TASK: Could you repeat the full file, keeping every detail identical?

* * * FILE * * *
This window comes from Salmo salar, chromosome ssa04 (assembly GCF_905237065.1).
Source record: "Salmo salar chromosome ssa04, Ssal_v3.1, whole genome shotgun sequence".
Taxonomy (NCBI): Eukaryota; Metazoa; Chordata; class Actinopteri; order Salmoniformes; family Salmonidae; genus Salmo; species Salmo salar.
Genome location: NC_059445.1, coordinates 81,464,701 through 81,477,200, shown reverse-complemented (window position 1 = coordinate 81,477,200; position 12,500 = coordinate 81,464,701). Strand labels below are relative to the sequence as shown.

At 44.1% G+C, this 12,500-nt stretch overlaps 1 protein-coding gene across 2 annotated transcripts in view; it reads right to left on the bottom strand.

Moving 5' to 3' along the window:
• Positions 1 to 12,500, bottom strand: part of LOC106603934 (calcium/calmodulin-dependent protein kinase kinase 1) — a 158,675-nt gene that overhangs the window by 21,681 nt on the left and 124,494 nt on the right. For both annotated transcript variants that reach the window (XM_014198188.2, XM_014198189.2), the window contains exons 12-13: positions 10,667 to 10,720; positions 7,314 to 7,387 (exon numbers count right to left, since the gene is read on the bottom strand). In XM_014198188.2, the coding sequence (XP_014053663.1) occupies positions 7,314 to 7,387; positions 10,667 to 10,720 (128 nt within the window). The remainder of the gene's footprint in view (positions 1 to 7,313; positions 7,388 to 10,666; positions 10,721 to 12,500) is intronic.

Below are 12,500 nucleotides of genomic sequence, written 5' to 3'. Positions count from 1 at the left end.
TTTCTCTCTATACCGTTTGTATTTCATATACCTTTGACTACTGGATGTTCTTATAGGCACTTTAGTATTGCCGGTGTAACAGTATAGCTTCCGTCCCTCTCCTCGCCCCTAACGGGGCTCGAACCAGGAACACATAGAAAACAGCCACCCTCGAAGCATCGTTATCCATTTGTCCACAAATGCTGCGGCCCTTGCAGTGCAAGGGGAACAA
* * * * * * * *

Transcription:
This window comes from Salmo salar, chromosome ssa04 (assembly GCF_905237065.1).
Source record: "Salmo salar chromosome ssa04, Ssal_v3.1, whole genome shotgun sequence".
Taxonomy (NCBI): Eukaryota; Metazoa; Chordata; class Actinopteri; order Salmoniformes; family Salmonidae; genus Salmo; species Salmo salar.
Genome location: NC_059445.1, coordinates 81,464,701 through 81,477,200, shown reverse-complemented (window position 1 = coordinate 81,477,200; position 12,500 = coordinate 81,464,701). Strand labels below are relative to the sequence as shown.

At 44.1% G+C, this 12,500-nt stretch overlaps 1 protein-coding gene across 2 annotated transcripts in view; it reads right to left on the bottom strand.

Moving 5' to 3' along the window:
• Positions 1 to 12,500, bottom strand: part of LOC106603934 (calcium/calmodulin-dependent protein kinase kinase 1) — a 158,675-nt gene that overhangs the window by 21,681 nt on the left and 124,494 nt on the right. For both annotated transcript variants that reach the window (XM_014198188.2, XM_014198189.2), the window contains exons 12-13: positions 10,667 to 10,720; positions 7,314 to 7,387 (exon numbers count right to left, since the gene is read on the bottom strand). In XM_014198188.2, the coding sequence (XP_014053663.1) occupies positions 7,314 to 7,387; positions 10,667 to 10,720 (128 nt within the window). The remainder of the gene's footprint in view (positions 1 to 7,313; positions 7,388 to 10,666; positions 10,721 to 12,500) is intronic.

Below are 12,500 nucleotides of genomic sequence, written 5' to 3'. Positions count from 1 at the left end.
TTTCTCTCTATACCGTTTGTATTTCATATACCTTTGACTACTGGATGTTCTTATAGGCACTTTAGTATTGCCGGTGTAACAGTATAGCTTCCGTCCCTCTCCTCGCCCCTAACGGGGCTCGAACCAGGAACACATAGAAAACAGCCACCCTCGAAGCATCGTTATCCATTTGTCCACAAATGCTGCGGCCCTTGCAGTGCAAGGGGAACAA